Now this was Herod trying to be subtle. Once he’d got over the shock, he must've realised that if nobody knew about this new King, this Messiah, then either not many supported him yet, or the Magi had got it wrong and he wasn’t there. I mean, people don't usually travel several hundred miles on foot, unless they're pretty certain, but still, it was possible. Bethlehem was a small place, a village, and Herod was obviously prepared to send soldiers to kill everyone who looked suspicious, because we know that's what he did in the end. But it would be a lot neater and quieter for Herod, if he could find exactly where this King was, if the Magi found anything, and kill him quietly.

The Wise Men knew none of this though. I'm sure Herod kept his scheming from them completely. They must have just been baffled by the whole thing. The Wise men had travelled all that way to see the King of the Jews, predicted by the prophets Centuries before, and these people had failed to notice the birth of their own Messiah. Pretty careless. But still, having been redirected on they went, and they came those last few miles, onward to Bethlehem. It can't have been what they were expecting, they had clearly imagined something like Herod's Palace. They were expecting a King. And what they got was a small, ordinary child, living with his Mother, and his apparent Father, in an ordinary house in a small village. But still when they saw the place "they rejoiced exceedingly with great joy", and when they saw Jesus with Mary "they fell down and worshipped him", and gave their gifts of "gold, frankincence and myrhh".

But why did they come all that way? Seven hundred miles from Babylon to Bethlehem. A long, hard journey, in "the very dead of winter". They weren't Jews. It wasn't the King of their people, it wasn't the Messiah promised to their people, they weren't suffering under Roman occupation. It wasn't even the God of their people, the God their fathers worshipped. But still they came, and they were filled with joy, and worship, and gave generous, royal gifts. Why? Because God had touched their hearts. They lived in a distant land, among a different people, but still when the time came for Jesus Christ to be born their hearts were moved. Moved enough to travel a long way in the middle of winter to find another people's King. It's not certain how they even knew about the coming of the Messiah.

The Jews had spent 80 years in exile in Babylon after Jerusalem was destroyed in around 600BC. And there were still many Jews who lived in what is now Iraq. Maybe these Magi had got to know some of the Jewish community there, maybe they had read their Prophets there and had heard about the Messiah that way. Second or Third hand, so to speak. Well for these few people that was enough. It was enough to move them to make a great journey, in the faith that it would lead to God's Messiah, to Saving grace.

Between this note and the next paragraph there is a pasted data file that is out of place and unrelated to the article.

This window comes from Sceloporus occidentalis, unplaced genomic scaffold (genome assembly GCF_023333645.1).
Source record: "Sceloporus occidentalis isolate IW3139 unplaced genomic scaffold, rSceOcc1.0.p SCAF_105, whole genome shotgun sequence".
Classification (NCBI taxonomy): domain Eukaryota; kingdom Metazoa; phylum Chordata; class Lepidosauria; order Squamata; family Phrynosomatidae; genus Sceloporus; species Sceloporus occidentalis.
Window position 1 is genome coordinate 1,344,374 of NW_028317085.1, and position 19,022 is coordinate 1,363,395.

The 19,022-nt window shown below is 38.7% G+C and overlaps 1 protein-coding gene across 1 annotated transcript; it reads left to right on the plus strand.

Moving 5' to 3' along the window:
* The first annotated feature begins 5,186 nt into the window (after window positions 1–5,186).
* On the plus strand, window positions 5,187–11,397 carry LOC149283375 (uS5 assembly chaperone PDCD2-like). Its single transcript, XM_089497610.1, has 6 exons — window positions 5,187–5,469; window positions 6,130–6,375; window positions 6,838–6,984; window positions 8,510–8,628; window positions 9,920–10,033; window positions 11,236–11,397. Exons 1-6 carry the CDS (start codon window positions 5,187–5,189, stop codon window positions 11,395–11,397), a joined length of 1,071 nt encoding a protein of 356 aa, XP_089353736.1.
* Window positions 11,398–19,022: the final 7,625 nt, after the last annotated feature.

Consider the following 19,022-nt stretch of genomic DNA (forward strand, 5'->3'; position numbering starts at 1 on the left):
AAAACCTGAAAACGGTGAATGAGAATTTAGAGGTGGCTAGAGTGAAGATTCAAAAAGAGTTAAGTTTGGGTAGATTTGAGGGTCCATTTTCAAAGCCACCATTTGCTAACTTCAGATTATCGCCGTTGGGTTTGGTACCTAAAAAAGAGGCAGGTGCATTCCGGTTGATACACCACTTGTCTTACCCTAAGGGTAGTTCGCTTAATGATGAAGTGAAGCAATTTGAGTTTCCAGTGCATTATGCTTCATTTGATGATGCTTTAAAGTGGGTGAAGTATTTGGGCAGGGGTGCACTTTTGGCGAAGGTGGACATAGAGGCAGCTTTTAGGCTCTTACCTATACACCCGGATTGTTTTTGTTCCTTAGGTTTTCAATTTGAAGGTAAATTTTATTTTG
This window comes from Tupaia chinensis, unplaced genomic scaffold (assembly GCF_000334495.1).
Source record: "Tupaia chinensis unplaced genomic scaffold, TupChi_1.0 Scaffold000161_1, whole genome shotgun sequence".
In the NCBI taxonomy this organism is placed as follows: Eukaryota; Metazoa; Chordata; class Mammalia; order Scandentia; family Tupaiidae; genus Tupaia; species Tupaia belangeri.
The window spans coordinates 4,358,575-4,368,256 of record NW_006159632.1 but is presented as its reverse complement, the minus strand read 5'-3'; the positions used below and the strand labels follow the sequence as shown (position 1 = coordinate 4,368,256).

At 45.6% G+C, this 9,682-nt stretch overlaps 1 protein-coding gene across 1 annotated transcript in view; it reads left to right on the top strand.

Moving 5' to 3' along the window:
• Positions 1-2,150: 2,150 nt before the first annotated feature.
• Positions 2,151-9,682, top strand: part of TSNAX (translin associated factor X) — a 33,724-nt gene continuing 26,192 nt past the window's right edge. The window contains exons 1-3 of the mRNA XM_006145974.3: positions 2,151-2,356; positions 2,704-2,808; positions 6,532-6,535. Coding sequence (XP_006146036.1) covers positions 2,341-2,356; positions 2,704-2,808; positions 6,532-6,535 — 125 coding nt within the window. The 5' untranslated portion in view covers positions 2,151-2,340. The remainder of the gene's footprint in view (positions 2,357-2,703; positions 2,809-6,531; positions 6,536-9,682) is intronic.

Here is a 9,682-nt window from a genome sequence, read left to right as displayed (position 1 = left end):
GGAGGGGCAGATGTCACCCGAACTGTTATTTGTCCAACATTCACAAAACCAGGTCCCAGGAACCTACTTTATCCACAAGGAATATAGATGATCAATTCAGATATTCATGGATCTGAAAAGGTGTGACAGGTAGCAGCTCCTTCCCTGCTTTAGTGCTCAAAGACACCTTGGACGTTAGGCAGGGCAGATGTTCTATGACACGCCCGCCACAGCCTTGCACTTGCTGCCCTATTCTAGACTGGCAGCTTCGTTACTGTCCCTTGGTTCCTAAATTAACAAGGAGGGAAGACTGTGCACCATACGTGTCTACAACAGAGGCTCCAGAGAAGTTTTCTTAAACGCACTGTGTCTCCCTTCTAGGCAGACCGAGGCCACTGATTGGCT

And not just Saving grace, but grace that included them. God's saving grace that extends to anyone who is willing to turn to God. Nobody was expecting the Magi when they turned up. Not Herod, not Mary, nobody, only God. They came from God only knows for certain where, because something had happened, that meant when God reached out with a sign, the Star, they were able to see it for what it truly was, what it truly meant, and to respond. With hearts that still rejoiced even when God took them to an unexpected place and a simple, common home.

May our hearts be the same. The Wise Men remind us of the eternal lesson that it doesn’t matter who you are, what matters is how you respond. God sends joy and wonders in the most unexpected people and the most unexpected places, if only we are open to go and to appreciate them. But the Magi would never have come, if they hadn’t already had some contact with God's people before they saw the Star. They can't have been the only ones who saw it, but they were the only ones who knew it was a sign of God's grace. They must have already been waiting for this King of the Jews, for them to risk the journey. And have known with more than just book knowledge, something must have moved their hearts.